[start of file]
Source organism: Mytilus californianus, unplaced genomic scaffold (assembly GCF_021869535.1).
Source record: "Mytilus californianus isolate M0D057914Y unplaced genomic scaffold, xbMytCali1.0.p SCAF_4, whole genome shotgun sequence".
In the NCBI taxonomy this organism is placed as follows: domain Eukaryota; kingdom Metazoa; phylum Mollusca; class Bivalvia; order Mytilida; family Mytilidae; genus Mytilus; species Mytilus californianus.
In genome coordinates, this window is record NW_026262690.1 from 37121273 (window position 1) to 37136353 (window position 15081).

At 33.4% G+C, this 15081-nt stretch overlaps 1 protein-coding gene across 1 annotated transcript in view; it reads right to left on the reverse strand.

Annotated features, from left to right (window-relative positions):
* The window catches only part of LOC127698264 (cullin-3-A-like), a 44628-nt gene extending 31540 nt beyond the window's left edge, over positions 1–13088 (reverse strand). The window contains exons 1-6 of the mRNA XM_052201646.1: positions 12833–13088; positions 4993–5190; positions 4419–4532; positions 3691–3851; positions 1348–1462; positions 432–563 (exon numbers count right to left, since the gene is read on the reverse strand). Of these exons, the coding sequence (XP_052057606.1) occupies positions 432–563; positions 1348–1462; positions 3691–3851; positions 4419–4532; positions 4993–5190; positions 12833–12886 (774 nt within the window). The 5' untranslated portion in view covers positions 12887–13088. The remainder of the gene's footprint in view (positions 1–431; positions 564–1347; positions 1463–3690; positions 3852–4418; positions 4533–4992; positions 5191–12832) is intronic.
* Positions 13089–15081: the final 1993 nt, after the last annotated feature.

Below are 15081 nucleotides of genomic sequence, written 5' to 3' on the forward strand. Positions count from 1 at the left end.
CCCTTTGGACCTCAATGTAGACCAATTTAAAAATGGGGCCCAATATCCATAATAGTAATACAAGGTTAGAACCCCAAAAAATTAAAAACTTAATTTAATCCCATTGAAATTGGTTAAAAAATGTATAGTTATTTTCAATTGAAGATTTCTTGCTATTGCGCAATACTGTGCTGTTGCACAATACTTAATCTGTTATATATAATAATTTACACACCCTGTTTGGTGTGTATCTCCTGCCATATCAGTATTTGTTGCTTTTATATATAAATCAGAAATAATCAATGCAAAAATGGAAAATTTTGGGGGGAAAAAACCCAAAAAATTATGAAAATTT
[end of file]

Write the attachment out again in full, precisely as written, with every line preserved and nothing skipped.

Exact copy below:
Source organism: Mytilus californianus, unplaced genomic scaffold (assembly GCF_021869535.1).
Source record: "Mytilus californianus isolate M0D057914Y unplaced genomic scaffold, xbMytCali1.0.p SCAF_4, whole genome shotgun sequence".
In the NCBI taxonomy this organism is placed as follows: domain Eukaryota; kingdom Metazoa; phylum Mollusca; class Bivalvia; order Mytilida; family Mytilidae; genus Mytilus; species Mytilus californianus.
In genome coordinates, this window is record NW_026262690.1 from 37121273 (window position 1) to 37136353 (window position 15081).

At 33.4% G+C, this 15081-nt stretch overlaps 1 protein-coding gene across 1 annotated transcript in view; it reads right to left on the reverse strand.

Annotated features, from left to right (window-relative positions):
* The window catches only part of LOC127698264 (cullin-3-A-like), a 44628-nt gene extending 31540 nt beyond the window's left edge, over positions 1–13088 (reverse strand). The window contains exons 1-6 of the mRNA XM_052201646.1: positions 12833–13088; positions 4993–5190; positions 4419–4532; positions 3691–3851; positions 1348–1462; positions 432–563 (exon numbers count right to left, since the gene is read on the reverse strand). Of these exons, the coding sequence (XP_052057606.1) occupies positions 432–563; positions 1348–1462; positions 3691–3851; positions 4419–4532; positions 4993–5190; positions 12833–12886 (774 nt within the window). The 5' untranslated portion in view covers positions 12887–13088. The remainder of the gene's footprint in view (positions 1–431; positions 564–1347; positions 1463–3690; positions 3852–4418; positions 4533–4992; positions 5191–12832) is intronic.
* Positions 13089–15081: the final 1993 nt, after the last annotated feature.

Below are 15081 nucleotides of genomic sequence, written 5' to 3' on the forward strand. Positions count from 1 at the left end.
CCCTTTGGACCTCAATGTAGACCAATTTAAAAATGGGGCCCAATATCCATAATAGTAATACAAGGTTAGAACCCCAAAAAATTAAAAACTTAATTTAATCCCATTGAAATTGGTTAAAAAATGTATAGTTATTTTCAATTGAAGATTTCTTGCTATTGCGCAATACTGTGCTGTTGCACAATACTTAATCTGTTATATATAATAATTTACACACCCTGTTTGGTGTGTATCTCCTGCCATATCAGTATTTGTTGCTTTTATATATAAATCAGAAATAATCAATGCAAAAATGGAAAATTTTGGGGGGAAAAAACCCAAAAAATTATGAAAATTT